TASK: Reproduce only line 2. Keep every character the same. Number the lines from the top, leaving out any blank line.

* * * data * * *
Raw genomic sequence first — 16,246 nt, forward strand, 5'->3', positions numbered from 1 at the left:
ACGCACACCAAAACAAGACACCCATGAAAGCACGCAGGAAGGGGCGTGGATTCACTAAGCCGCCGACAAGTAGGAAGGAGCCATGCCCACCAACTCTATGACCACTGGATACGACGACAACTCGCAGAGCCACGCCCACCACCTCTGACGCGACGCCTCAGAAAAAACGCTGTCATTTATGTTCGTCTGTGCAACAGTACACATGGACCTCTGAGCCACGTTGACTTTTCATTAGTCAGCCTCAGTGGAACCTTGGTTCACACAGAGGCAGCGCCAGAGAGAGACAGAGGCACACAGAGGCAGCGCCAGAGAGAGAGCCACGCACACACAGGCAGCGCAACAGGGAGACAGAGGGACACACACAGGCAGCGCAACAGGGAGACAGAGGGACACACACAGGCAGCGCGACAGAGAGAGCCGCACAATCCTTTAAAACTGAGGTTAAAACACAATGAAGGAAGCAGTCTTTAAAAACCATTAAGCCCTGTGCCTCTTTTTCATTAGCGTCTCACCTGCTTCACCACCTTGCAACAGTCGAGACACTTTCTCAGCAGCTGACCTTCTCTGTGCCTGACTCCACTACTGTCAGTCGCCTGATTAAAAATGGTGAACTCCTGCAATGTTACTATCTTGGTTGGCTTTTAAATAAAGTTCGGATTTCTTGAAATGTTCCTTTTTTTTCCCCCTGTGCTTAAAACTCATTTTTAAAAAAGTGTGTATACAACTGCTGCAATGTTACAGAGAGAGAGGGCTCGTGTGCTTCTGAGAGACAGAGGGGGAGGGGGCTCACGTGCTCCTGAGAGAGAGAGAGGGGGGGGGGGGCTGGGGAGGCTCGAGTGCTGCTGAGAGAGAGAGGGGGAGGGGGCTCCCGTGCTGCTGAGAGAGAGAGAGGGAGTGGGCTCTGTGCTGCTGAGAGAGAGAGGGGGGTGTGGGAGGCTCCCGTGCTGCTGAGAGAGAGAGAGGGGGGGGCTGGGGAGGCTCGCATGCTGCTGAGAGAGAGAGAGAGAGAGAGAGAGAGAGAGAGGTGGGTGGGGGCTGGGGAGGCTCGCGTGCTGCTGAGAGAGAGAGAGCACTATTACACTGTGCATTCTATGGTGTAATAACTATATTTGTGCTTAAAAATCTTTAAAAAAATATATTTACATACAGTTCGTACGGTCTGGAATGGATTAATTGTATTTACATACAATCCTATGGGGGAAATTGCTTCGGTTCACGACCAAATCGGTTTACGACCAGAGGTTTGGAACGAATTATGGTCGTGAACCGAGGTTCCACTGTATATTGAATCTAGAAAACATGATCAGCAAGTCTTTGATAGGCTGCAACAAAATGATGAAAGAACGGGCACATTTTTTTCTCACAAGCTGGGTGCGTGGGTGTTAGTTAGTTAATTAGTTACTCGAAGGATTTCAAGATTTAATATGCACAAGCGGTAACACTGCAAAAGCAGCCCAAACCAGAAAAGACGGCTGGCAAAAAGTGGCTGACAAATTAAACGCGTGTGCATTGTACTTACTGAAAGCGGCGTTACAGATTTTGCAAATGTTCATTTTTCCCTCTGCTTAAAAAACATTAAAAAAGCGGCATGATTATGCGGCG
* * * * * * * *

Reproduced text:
ACGCACACCAAAACAAGACACCCATGAAAGCACGCAGGAAGGGGCGTGGATTCACTAAGCCGCCGACAAGTAGGAAGGAGCCATGCCCACCAACTCTATGACCACTGGATACGACGACAACTCGCAGAGCCACGCCCACCACCTCTGACGCGACGCCTCAGAAAAAACGCTGTCATTTATGTTCGTCTGTGCAACAGTACACATGGACCTCTGAGCCACGTTGACTTTTCATTAGTCAGCCTCAGTGGAACCTTGGTTCACACAGAGGCAGCGCCAGAGAGAGACAGAGGCACACAGAGGCAGCGCCAGAGAGAGAGCCACGCACACACAGGCAGCGCAACAGGGAGACAGAGGGACACACACAGGCAGCGCAACAGGGAGACAGAGGGACACACACAGGCAGCGCGACAGAGAGAGCCGCACAATCCTTTAAAACTGAGGTTAAAACACAATGAAGGAAGCAGTCTTTAAAAACCATTAAGCCCTGTGCCTCTTTTTCATTAGCGTCTCACCTGCTTCACCACCTTGCAACAGTCGAGACACTTTCTCAGCAGCTGACCTTCTCTGTGCCTGACTCCACTACTGTCAGTCGCCTGATTAAAAATGGTGAACTCCTGCAATGTTACTATCTTGGTTGGCTTTTAAATAAAGTTCGGATTTCTTGAAATGTTCCTTTTTTTTCCCCCTGTGCTTAAAACTCATTTTTAAAAAAGTGTGTATACAACTGCTGCAATGTTACAGAGAGAGAGGGCTCGTGTGCTTCTGAGAGACAGAGGGGGAGGGGGCTCACGTGCTCCTGAGAGAGAGAGAGGGGGGGGGGGGCTGGGGAGGCTCGAGTGCTGCTGAGAGAGAGAGGGGGAGGGGGCTCCCGTGCTGCTGAGAGAGAGAGAGGGAGTGGGCTCTGTGCTGCTGAGAGAGAGAGGGGGGTGTGGGAGGCTCCCGTGCTGCTGAGAGAGAGAGAGGGGGGGGCTGGGGAGGCTCGCATGCTGCTGAGAGAGAGAGAGAGAGAGAGAGAGAGAGAGAGGTGGGTGGGGGCTGGGGAGGCTCGCGTGCTGCTGAGAGAGAGAGAGCACTATTACACTGTGCATTCTATGGTGTAATAACTATATTTGTGCTTAAAAATCTTTAAAAAAATATATTTACATACAGTTCGTACGGTCTGGAATGGATTAATTGTATTTACATACAATCCTATGGGGGAAATTGCTTCGGTTCACGACCAAATCGGTTTACGACCAGAGGTTTGGAACGAATTATGGTCGTGAACCGAGGTTCCACTGTATATTGAATCTAGAAAACATGATCAGCAAGTCTTTGATAGGCTGCAACAAAATGATGAAAGAACGGGCACATTTTTTTCTCACAAGCTGGGTGCGTGGGTGTTAGTTAGTTAATTAGTTACTCGAAGGATTTCAAGATTTAATATGCACAAGCGGTAACACTGCAAAAGCAGCCCAAACCAGAAAAGACGGCTGGCAAAAAGTGGCTGACAAATTAAACGCGTGTGCATTGTACTTACTGAAAGCGGCGTTACAGATTTTGCAAATGTTCATTTTTCCCTCTGCTTAAAAAACATTAAAAAAGCGGCATGATTATGCGGCG